Dosa ben Harkinas

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Dosa ben Harkinas (Hebrew: רבי דוסא בן הרכינס‎) was of the first generation of the Jewish Tanna sages, proceeding from the era of the Zugot. Contemporary to Yochanan ben Zakai, he was active during the era of the Second Temple of Jerusalem, and lived to a ripe old age, even after the destruction of the Second Temple. He died approximately 60 years after the destruction of the temple.

The Babylonian Talmud[1] relates a story attributed to Rabbi Dosa ben Harkinas and how that he had received an oral teaching passed down from Haggai the prophet, who had said three things: (a) that it is not lawful for a man whose brother married his daughter (as a co-wife in a polygamous relationship) to consummate a levirate marriage with one of his deceased brother's co-wives (a teaching accepted by the School of Hillel, but rejected by the School of Shammai);[2] (b) that Jews living in the regions of Ammon and Moab separate from their produce the poor man's tithe during the Sabbatical year; (c) that they accept of proselytes from the peoples of Tadmor (Palmyra) and from the people of Ḳardu (Corduene).

In the days of Rabbi Dosa ben Harkinas, the general practice was as the teachings of the School of Hillel who prohibited a man of like status to consummate a levirate marriage with one of the co-wives of his daughter. The rabbis had heard that Rabbi Dosa ben Harkinas permitted it. They, therefore, came to question Rabbi Dosa's beliefs in this regard when it was reported in "Ben Harkinas' name" that he permitted such marriages. As it turned out, he explained that it was not him who permitted it, but rather his brother, Yonathan, who followed the teachings of the School of Shammai.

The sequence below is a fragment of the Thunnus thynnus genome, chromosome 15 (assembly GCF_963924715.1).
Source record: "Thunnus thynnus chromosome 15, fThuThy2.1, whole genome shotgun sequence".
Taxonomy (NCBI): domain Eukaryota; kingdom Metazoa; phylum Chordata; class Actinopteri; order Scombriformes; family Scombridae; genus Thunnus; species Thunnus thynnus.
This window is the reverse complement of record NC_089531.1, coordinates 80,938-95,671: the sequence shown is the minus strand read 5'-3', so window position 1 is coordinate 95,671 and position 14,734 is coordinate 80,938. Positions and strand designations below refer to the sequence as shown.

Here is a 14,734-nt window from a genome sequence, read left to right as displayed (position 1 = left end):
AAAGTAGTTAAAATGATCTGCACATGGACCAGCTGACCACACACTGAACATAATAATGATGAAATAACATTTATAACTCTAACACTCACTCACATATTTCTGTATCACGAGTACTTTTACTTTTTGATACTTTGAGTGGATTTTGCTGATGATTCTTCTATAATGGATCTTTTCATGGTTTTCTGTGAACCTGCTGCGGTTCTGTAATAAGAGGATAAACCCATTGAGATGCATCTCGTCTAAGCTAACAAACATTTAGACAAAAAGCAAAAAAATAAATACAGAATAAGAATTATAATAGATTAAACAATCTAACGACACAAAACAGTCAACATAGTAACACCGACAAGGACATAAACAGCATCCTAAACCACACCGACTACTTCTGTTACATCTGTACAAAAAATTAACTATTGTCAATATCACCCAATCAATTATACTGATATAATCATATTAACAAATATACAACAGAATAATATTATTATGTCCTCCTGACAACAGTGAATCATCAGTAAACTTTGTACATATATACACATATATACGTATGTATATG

Dictums attributed unto Rabbi Dosa ben Harkinas[edit]

His best-known saying is cited in Pirkei Avot:

"Sleeping in the morning and drinking wine in the afternoon, the conversation of the children, and sitting in the churchs of amme ha'ares, can remove a man from this world".

— Pirkei Avot, 3:10


  1. ^ Yebamot 16a
  2. ^ A quintessential Jewish teaching, since it is lawful for a Jewish man to marry his brother's daughter, or his sister's daughter (Maimonides, Hil. Isurei Bi'ah 2:14; Rabbi Moshe Isserles, Shulhan Arukh Even ha'ezer 2:6). Likewise, polygamy was permitted under Mosaic law (Maimonides, Hil. Ishut 14:3), as also the biblical injunction to take in marriage the wife of one's deceased brother (Heb. yibbum = levirate marriage) when they had no offspring (Maimonides, Hil. Yibbum 1:1–2). The problem, however, that arises here is that a man whose daughter was married to his brother, had his brother died childless, he (the living brother who is the father of his brother's wife) could not consummate a marriage with his own daughter, a thing prohibited in Jewish law, and therefore even the co-wives of his brother assume the same prohibition and are forbidden for him to marry.